Jump to Content



A Beech 200 (Beech) was on an instrument flight rules (IFR) category flight from Wilcannia to Adelaide. The flight was to be initially conducted in non-controlled airspace up to flight level (FL) 165, then across a Class E controlled airspace (CTA) corridor (above FL165 between Dubbo and Broken Hill), prior to entering Class C CTA above FL200. The pilot was required to request a clearance from a Melbourne sector controller before entering CTA.

The aircraft departed Wilcannia and climbed to FL190 prior to the pilot requesting a clearance from Melbourne Centre. The sector controller estimated that the aircraft had entered the Class E corridor without a clearance. There were two formations of military aircraft in the area at FL170 and FL180 respectively that could have conflicted with the Beech. A subsequent check established that there had not been an infringement of separation standards.

The Class E corridor had been implemented on 3 December 1998 and was depicted on the Aeronautical Information Publication (AIP) chart L5 (3 December 1998). The width of the corridor was promulgated as 5 NM either side of the Dubbo-Broken Hill air route, and was depicted on the chart to scale. However, the width of the Class E corridor was increased to 25 NM either side of the route by a Notice to Airmen (NOTAM) on 8 March 1999. The chart was not due for amendment until 17 June 1999. Consequently, pilots who used the chart for operations in proximity to the corridor needed to be familiar with the NOTAM, and to draw the increased corridor width on the chart for reference, and/or remember to include the increased width in any navigation calculations.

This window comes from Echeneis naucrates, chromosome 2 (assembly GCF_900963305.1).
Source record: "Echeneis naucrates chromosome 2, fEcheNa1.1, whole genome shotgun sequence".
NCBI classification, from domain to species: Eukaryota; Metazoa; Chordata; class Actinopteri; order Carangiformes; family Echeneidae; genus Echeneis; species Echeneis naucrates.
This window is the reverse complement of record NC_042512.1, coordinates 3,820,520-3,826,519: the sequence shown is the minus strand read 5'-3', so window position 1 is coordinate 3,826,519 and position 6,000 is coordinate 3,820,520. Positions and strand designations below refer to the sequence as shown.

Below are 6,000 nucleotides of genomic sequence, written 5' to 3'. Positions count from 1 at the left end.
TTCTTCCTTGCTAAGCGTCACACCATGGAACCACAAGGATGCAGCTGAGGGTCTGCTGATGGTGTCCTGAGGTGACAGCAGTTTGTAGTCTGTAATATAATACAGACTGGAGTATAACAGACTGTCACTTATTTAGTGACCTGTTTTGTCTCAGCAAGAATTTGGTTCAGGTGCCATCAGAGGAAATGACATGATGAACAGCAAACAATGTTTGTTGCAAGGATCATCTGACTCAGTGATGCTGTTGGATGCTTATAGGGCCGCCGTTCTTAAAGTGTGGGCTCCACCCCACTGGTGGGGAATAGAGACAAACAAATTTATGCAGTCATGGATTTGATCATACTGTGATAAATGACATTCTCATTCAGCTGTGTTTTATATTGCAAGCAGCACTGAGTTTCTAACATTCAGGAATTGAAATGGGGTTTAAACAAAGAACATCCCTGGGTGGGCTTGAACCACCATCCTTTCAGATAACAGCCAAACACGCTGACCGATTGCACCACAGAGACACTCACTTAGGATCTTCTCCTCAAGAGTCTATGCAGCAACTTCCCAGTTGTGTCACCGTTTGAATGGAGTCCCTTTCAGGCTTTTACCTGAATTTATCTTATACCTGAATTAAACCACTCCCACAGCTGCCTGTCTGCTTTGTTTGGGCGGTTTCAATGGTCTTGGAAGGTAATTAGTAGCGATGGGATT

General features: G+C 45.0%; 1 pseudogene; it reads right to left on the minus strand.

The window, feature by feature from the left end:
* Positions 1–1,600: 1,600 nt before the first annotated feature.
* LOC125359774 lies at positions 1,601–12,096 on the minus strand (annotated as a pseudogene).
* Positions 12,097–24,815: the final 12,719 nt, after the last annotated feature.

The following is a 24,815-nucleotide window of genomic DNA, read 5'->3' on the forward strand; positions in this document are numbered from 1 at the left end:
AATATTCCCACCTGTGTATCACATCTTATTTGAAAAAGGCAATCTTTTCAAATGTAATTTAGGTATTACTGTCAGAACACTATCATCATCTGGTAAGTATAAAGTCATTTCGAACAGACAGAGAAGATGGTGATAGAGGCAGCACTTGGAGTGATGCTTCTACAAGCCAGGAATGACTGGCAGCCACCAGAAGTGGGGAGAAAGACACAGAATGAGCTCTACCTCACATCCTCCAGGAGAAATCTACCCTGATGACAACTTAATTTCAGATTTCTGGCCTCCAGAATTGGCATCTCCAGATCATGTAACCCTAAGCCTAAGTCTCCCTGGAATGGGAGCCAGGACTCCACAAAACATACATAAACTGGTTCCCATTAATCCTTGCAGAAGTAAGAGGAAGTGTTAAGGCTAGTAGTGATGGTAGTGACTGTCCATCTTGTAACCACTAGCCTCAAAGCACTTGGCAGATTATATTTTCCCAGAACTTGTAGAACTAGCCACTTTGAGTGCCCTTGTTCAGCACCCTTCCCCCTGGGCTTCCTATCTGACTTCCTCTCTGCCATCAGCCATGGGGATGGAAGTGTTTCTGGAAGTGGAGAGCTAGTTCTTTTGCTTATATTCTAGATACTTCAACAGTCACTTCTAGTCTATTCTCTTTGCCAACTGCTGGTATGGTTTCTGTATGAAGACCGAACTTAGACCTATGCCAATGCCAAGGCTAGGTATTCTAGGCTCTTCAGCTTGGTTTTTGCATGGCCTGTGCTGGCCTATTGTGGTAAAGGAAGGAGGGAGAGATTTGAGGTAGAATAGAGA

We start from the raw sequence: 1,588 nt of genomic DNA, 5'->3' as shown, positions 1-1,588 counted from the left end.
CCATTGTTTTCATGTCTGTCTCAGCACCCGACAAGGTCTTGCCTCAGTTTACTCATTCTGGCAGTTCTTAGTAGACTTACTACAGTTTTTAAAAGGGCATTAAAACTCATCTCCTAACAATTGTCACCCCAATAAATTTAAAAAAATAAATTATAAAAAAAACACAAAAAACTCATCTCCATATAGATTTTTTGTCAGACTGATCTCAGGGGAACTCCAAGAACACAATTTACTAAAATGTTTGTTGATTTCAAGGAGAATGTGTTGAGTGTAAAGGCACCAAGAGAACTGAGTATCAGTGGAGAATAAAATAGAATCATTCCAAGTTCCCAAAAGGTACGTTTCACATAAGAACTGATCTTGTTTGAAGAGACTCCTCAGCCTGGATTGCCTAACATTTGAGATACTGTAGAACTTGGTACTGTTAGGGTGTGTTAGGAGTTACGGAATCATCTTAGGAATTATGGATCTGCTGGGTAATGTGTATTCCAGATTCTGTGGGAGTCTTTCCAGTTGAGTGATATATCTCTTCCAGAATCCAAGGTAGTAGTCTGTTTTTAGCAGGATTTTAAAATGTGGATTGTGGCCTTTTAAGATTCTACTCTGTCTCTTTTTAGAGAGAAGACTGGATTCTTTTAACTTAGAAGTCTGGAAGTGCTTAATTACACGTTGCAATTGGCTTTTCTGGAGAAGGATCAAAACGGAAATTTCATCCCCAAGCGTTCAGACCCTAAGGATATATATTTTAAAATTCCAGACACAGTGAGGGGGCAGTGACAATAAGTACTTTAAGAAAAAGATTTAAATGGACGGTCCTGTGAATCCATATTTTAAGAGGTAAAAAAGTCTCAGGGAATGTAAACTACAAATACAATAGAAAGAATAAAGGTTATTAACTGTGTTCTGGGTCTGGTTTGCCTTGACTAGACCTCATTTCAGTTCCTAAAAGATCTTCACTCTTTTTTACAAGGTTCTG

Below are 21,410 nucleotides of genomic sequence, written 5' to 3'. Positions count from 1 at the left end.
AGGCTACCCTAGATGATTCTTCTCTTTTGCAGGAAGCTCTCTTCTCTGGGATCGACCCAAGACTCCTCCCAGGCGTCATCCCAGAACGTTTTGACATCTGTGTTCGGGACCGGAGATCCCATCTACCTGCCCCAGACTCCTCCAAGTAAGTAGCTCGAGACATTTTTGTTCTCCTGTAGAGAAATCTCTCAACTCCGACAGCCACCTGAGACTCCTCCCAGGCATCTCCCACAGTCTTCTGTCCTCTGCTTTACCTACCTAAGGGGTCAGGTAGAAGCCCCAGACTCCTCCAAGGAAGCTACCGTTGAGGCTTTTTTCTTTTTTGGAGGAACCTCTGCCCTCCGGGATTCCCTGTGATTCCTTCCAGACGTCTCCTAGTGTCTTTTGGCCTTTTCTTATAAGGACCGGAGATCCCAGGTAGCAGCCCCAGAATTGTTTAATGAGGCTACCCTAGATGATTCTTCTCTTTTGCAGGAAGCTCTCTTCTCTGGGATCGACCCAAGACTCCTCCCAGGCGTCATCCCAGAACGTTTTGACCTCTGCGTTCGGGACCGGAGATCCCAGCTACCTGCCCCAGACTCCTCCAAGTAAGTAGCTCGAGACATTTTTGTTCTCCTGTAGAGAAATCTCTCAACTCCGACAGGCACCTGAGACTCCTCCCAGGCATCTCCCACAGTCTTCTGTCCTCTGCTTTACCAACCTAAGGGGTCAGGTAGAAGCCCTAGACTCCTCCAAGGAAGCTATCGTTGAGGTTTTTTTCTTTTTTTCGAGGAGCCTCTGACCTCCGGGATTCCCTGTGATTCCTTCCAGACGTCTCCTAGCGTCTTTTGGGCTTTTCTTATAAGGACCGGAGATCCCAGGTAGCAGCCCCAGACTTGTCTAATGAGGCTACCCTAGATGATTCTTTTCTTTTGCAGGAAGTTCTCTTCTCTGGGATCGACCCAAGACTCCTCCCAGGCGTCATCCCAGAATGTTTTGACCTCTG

The pilot of the Beech was undergoing a check on the day of the occurrence and had the appropriate charts, NOTAMs and weather information for the flight. The pilot was aware of the amended width of the Class E corridor and had regularly flown the route taken. A number of flights had been planned for the day but were subsequently cancelled. The pilot was therefore required to submit a new plan for the flight that was subsequently undertaken. Although the pilot submitted the new flight plan by facsimile, this was not received by the Melbourne briefing office. When the pilot departed Wilcannia he was advised by air traffic service staff that there were no details held for the flight. Consequently, the pilot was required to re-submit the plan. It was during this period of the flight that the pilot believed he may not have taken into account the amended width of the Class E corridor when estimating the time and point at which the aircraft would enter CTA. He was using a chart and graduated rule and suspected that he may have used the distance between Wilcannia and the corridor as depicted on the chart (approximately 46 NM) for his calculations instead of that actually available due to the amended corridor width (approximately 15 NM).

The combined demands of cockpit workload associated with the particular phase of flight, some self-imposed stress due to being under check, and having to re-submit the flight plan while airborne, probably resulted in the pilot being near to task saturation. Consequently, despite his previous awareness of the need to consider the amended width of the corridor, he forgot to take that into account in his calculations.

Share this page Comment